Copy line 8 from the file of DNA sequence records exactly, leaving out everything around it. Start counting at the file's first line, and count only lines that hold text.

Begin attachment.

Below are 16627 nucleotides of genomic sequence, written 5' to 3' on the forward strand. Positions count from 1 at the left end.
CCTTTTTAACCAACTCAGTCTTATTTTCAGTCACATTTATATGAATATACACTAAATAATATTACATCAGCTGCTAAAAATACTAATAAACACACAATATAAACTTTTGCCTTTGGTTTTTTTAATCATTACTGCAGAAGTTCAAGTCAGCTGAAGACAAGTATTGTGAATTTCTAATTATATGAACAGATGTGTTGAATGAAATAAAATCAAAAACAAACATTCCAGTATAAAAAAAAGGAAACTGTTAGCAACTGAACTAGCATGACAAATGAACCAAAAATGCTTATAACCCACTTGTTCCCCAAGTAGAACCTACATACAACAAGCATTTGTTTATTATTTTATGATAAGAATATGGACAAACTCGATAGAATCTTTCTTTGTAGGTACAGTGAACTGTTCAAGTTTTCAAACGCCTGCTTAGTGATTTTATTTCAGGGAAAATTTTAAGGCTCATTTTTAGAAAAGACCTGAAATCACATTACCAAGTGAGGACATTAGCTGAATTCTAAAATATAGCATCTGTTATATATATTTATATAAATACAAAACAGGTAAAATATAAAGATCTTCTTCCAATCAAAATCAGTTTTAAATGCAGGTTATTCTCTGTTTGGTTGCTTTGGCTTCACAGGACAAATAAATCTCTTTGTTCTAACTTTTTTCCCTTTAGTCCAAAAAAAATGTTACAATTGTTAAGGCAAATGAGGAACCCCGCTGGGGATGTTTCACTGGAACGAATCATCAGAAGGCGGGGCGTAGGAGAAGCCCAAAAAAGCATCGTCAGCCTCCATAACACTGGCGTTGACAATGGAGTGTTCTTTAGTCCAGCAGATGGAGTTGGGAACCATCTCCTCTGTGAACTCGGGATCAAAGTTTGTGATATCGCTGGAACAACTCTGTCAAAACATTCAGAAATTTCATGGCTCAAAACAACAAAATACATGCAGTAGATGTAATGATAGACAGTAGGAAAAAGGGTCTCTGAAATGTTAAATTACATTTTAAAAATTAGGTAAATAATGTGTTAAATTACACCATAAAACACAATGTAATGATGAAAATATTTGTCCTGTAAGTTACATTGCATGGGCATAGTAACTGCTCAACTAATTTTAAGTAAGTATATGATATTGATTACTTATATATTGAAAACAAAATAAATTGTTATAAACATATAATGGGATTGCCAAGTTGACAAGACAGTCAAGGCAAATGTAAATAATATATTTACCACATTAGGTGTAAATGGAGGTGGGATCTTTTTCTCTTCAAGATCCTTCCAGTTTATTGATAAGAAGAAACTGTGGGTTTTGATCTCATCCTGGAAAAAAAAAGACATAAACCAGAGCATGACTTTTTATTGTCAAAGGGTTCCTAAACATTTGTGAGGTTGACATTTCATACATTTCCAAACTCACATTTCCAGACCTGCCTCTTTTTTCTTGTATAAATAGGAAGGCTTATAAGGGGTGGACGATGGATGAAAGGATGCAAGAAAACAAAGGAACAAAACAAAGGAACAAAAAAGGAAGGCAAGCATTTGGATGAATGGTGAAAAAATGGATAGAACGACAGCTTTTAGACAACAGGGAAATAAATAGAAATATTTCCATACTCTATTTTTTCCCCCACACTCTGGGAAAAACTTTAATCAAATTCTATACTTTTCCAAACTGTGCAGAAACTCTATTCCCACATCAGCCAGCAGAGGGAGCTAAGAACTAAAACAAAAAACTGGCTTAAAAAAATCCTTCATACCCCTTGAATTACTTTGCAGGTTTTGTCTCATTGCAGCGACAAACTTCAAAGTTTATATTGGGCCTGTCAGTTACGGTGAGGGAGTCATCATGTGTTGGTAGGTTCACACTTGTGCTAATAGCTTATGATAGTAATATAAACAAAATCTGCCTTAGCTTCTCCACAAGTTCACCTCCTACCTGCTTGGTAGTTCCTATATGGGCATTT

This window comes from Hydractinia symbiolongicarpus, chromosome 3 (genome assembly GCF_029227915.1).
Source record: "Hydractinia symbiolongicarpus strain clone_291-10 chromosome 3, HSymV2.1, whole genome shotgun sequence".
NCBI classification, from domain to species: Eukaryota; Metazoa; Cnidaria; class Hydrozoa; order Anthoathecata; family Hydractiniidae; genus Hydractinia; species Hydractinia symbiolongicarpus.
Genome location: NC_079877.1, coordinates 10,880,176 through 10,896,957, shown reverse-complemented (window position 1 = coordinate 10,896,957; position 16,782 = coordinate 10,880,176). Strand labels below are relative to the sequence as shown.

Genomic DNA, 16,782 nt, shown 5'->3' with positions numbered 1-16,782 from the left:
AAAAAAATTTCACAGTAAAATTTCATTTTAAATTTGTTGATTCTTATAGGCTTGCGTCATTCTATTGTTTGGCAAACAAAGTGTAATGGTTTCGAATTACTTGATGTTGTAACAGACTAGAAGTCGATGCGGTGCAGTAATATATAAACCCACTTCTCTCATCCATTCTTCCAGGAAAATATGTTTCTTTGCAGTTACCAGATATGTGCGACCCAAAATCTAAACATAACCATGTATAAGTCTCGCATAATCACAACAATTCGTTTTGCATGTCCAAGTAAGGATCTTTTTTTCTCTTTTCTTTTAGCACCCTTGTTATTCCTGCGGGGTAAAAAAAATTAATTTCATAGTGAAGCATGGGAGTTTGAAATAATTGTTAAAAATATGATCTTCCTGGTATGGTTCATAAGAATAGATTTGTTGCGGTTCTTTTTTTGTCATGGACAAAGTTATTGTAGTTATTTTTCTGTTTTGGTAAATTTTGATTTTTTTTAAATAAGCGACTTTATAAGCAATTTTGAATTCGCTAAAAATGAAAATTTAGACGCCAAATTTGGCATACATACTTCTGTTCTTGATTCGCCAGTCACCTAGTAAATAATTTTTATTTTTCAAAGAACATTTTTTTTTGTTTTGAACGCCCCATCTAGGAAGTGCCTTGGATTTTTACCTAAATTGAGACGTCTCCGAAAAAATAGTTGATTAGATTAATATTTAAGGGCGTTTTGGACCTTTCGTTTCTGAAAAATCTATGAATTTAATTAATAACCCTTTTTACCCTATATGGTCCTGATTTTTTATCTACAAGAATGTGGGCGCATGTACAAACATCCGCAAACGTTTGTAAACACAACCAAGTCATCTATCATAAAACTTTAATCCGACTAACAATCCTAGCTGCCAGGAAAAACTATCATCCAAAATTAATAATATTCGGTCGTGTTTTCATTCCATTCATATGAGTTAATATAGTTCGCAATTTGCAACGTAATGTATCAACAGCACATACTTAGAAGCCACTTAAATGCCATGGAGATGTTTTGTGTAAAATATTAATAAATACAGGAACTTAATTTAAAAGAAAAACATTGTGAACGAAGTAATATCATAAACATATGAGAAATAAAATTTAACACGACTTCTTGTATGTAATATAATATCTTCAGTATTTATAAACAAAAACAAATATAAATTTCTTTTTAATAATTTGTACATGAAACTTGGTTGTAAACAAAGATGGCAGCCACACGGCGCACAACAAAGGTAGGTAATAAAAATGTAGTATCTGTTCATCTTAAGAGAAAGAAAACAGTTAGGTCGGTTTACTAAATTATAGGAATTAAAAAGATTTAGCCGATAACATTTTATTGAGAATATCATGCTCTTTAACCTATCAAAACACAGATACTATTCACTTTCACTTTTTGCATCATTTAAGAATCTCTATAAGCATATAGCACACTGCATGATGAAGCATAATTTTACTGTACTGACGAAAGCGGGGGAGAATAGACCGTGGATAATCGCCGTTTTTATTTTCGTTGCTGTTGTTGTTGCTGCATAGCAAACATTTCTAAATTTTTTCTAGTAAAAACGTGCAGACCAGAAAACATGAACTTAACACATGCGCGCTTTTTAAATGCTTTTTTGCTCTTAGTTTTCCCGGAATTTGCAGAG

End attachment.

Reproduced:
AAAAAAATTTCACAGTAAAATTTCATTTTAAATTTGTTGATTCTTATAGGCTTGCGTCATTCTATTGTTTGGCAAACAAAGTGTAATGGTTTCGAATTACTTGATGTTGTAACAGACTAGAAGTCGATGCGGTGCAGTAATATATAAACCCACTTCTCTCATCCATTCTTCCAGGAAAATATGTTTCTTTGCAGTTACCAGATATGTGCGACCCAAAATCTAAACATAACCATGTATAAGTCTCGCATAATCACAACAATTCGTTTTGCATGTCCAAGTAAGGATCTTTTTTTCTCTTTTCTTTTAGCACCCTTGTTATTCCTGCGGGGTAAAAAAAATTAATTTCATAGTGAAGCATGGGAGTTTGAAATAATTGTTAAAAATATGATCTTCCTGGTATGGTTCATAAGAATAGATTTGTTGCGGTTCTTTTTTTGTCATGGACAAAGTTATTGTAGTTATTTTTCTGTTTTGGTAAATTTTGATTTTTTTTAAATAAGCGACTTTATAAGCAATTTTGAATTCGCTAAAAATGAAAATTTAGACGCCAAATTTGGCATACATACTTCTGTTCTTGATTCGCCAGTCACCTAGTAAATAATTTTTATTTTTCAAAGAACATTTTTTTTTGTTTTGAACGCCCCATCTAGGAAGTGCCTTGGATTTTTACCTAAATTGAGACGTCTCCGAAAAAATAGTTGATTAGATTAATATTTAAGGGCGTTTTGGACCTTTCGTTTCTGAAAAATCTATGAATTTAATTAATAACCCTTTTTACCCTATATGGTCCTGATTTTTTATCTACAAGAATGTGGGCGCATGTACAAACATCCGCAAACGTTTGTAAACACAACCAAGTCATCTATCATAAAACTTTAATCCGACTAACAATCCTAGCTGCCAGGAAAAACTATCATCCAAAATTAATAATATTCGGTCGTGTTTTCATTCCATTCATATGAGTTAATATAGTTCGCAATTTGCAACGTAATGTATCAACAGCACATACTTAGAAGCCACTTAAATGCCATGGAGATGTTTTGTGTAAAATATTAATAAATACAGGAACTTAATTTAAAAGAAAAACATTGTGAACGAAGTAATATCATAAACATATGAGAAATAAAATTTAACACGACTTCTTGTATGTAATATAATATCTTCAGTATTTATAAACAAAAACAAATATAAATTTCTTTTTAATAATTTGTACATGAAACTTGGTTGTAAACAAAGATGGCAGCCACACGGCGCACAACAAAGGTAGGTAATAAAAATGTAGTATCTGTTCATCTTAAGAGAAAGAAAACAGTTAGGTCGGTTTACTAAATTATAGGAATTAAAAAGATTTAGCCGATAACATTTTATTGAGAATATCATGCTCTTTAACCTATCAAAACACAGATACTATTCACTTTCACTTTTTGCATCATTTAAGAATCTCTATAAGCATATAGCACACTGCATGATGAAGCATAATTTTACTGTACTGACGAAAGCGGGGGAGAATAGACCGTGGATAATCGCCGTTTTTATTTTCGTTGCTGTTGTTGTTGCTGCATAGCAAACATTTCTAAATTTTTTCTAGTAAAAACGTGCAGACCAGAAAACATGAACTTAACACATGCGCGCTTTTTAAATGCTTTTTTGCTCTTAGTTTTCCCGGAATTTGCAGAG